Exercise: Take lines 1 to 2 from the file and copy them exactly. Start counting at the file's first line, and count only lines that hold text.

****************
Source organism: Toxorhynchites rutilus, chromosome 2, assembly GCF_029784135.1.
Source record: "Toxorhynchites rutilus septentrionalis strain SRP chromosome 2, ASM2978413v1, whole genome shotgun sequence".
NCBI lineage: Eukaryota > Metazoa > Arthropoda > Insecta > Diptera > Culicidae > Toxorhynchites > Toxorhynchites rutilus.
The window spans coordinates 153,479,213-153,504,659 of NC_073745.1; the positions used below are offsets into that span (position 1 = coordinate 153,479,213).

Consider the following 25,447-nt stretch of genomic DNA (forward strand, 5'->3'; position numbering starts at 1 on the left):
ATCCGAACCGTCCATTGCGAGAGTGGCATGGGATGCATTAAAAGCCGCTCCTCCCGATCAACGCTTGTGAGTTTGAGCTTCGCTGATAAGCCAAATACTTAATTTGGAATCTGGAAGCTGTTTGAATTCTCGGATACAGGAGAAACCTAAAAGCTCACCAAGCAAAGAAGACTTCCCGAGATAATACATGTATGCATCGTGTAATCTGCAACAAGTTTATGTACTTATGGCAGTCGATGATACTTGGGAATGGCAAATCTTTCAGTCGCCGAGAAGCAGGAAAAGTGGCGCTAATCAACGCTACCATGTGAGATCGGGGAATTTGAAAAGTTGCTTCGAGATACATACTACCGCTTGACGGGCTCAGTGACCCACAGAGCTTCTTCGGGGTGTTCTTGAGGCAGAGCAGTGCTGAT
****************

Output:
Source organism: Toxorhynchites rutilus, chromosome 2, assembly GCF_029784135.1.
Source record: "Toxorhynchites rutilus septentrionalis strain SRP chromosome 2, ASM2978413v1, whole genome shotgun sequence".